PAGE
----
Friday, July 5, 2024

Mulberries, Fava Beans, Farm Shares and Crisps

We got a new farm share this year. Last year we didn't get a CSA because the farm we'd been at for over a decade suffered from drought and chose to not offer the CSA. I missed it. This year it became clear they weren't going to restart the CSA program, so I needed to find a new farm.

There are several farms that deliver shares to our area and I found one, Siena Farms, that delivers to the ice cream shop in the next town which we visit often. Conveniently, we can buy ice cream when we pick up the veggies! A small share weekly seems to be just enough for us. We started with some good salads and are moving toward sautéed and stir fried vegetables with various proteins. Tonight will be shabu-shabu, as I have carrots, napa cabbage, shitake mushrooms and garlic scapes from the farm. 

Today I'm blanching some fava beans although I have to decide what to do with them, maybe marinate?
But at least they'll be ready to eat. 

Also today, I made a batch of mulberry jelly. This wasn't the best mulberry year, because we had some rather windy storms come through so a lot of the berries got shaken off before I could get to them. Not to mention, I am always competing with the birds, squirrels and chipmunks for berries. I got just enough to make 9 cups of mulberry-lime jelly.

Last project of the day is a berry crisp - for the 4th the youngerchild made a chocolate cake that was decorated with whipped cream frosting and berries in an American flag motif. There are a lot of berries leftover, even with me making raspberry-blueberry muffins this morning and us all just eating a bunch. So I tossed the rest of them with cornstarch and sugar and made a crisp that I'll bake for dessert. 

Friday, June 14, 2024

Strawberry Season Is Back!

Hopefully, this year strawberry season won't last three days, but I wasn't taking any chances. The fields opened two days ago and this is my first day not working since then. There was a thunderstorm coming the afternoon so I made a plan to go early this morning and get enough strawberries for all my needs - we've been out of strawberry jam for a while. 

First batch was strawberries, sugar, and a little vanilla paste. This made eight cups. I've stopped adding pectin to my jams whenever possible so it means a slightly lower yield per batch.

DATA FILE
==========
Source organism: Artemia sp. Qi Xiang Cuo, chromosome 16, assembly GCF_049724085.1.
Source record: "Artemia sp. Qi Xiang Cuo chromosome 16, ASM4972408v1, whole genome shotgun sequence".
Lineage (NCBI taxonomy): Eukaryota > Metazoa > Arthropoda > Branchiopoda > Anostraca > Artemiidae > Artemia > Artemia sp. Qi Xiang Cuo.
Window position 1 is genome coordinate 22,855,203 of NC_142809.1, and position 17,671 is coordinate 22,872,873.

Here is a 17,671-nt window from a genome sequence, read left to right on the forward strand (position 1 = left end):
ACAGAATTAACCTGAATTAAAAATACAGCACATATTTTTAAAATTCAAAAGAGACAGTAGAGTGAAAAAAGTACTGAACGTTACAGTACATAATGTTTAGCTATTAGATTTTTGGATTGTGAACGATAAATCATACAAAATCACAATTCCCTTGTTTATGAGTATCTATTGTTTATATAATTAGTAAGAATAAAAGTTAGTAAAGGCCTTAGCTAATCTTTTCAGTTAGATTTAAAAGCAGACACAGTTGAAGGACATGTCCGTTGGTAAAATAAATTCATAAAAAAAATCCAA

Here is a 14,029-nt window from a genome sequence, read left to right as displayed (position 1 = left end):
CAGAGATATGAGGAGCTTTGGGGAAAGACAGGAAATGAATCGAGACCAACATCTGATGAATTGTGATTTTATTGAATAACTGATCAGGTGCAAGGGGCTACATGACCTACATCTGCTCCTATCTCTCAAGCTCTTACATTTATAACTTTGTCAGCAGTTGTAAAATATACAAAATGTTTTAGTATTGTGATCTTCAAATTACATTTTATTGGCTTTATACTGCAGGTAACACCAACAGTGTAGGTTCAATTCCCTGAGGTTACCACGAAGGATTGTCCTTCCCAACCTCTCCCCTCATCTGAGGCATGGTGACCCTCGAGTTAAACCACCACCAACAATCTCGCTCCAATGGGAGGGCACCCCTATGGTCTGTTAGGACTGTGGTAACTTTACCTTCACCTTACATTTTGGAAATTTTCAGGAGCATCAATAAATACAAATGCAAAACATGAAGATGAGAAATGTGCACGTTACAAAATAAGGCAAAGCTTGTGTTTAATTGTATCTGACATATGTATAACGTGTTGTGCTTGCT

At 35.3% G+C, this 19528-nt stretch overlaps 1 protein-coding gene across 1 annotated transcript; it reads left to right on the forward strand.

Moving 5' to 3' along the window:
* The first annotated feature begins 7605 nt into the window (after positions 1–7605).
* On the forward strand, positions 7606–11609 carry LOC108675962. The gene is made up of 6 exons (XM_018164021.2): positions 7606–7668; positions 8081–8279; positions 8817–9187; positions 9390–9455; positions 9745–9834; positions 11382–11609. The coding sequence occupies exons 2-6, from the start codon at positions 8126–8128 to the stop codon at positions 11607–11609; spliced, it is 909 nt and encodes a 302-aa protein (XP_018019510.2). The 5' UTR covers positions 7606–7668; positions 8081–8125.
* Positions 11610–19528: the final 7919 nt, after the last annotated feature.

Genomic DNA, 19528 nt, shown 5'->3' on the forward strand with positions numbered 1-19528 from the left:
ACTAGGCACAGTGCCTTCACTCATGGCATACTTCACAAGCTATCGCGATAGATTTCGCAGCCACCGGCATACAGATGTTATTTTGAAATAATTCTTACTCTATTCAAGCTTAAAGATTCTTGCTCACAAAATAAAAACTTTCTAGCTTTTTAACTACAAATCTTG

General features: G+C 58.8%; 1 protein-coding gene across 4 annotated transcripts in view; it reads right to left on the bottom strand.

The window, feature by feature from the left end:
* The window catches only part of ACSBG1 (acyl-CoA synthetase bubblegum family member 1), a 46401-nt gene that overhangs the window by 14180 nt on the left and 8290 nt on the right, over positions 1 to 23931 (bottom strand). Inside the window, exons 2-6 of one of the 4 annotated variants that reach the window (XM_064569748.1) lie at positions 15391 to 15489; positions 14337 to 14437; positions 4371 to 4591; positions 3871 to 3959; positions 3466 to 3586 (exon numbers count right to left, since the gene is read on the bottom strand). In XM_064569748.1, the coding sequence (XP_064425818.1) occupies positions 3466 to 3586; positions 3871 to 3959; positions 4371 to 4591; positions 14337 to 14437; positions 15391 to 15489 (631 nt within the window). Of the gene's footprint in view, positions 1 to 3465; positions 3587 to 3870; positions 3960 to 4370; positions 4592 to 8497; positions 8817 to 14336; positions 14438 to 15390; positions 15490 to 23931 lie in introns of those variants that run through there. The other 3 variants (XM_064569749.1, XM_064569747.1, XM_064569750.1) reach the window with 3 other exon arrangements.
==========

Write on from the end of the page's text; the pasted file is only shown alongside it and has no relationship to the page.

Second batch was strawberry rhubarb. I had two cups of rhubarb in the freezer, which I let sit with four cups of sugar for an hour to macerate, and then added seven cups of halved strawberries and 1/4 cup lemon juice. This made six cups. 

I have set aside strawberries sliced and mixed with sugar to make strawberry shortcake tonight, and another quart of berries for strawberry soup for dinner. That still leaves about three quarts of berries left for... another project, maybe?

Friday, February 2, 2024

Sourdough Bread Bowls

I've been teaching the youngerchild to cook and one of the things we made this week was beef stew. There was a lot left over, so we decided it would be fun to try to use Legion to make bread bowls. Last night I mixed up the dough:

150 g Legion (starter)

6 cups bread flour

3 cups water

1 oz olive oil

1 T. sea salt

After letting it rest for 30 minutes, I pulled and folded it 5-6 times every half an hour for a total of three times. I ended up having to lightly oil the bowl, too, since it was really sticky (maybe do this first next time?). Then I left it overnight to ferment. 

This morning I shaped it into three small round loaves and lined three salad bowls with floured cloth. The loaves were placed seam side up in the bowls, covered with the cloth and then put in the fridge. On top of the cloth I used plastic cover them all to help keep the moisture in.  

This evening, about six hours later, I flipped the loaves onto baking sheets lined with parchment and dusted with cornmeal, slashed them with a knife, and baked them for 40 minutes at 450˚F. 

It's a similar bread to the sandwich loaves I've been making for years but the extra manipulation led to a lighter crumb which was exactly what I was hoping for.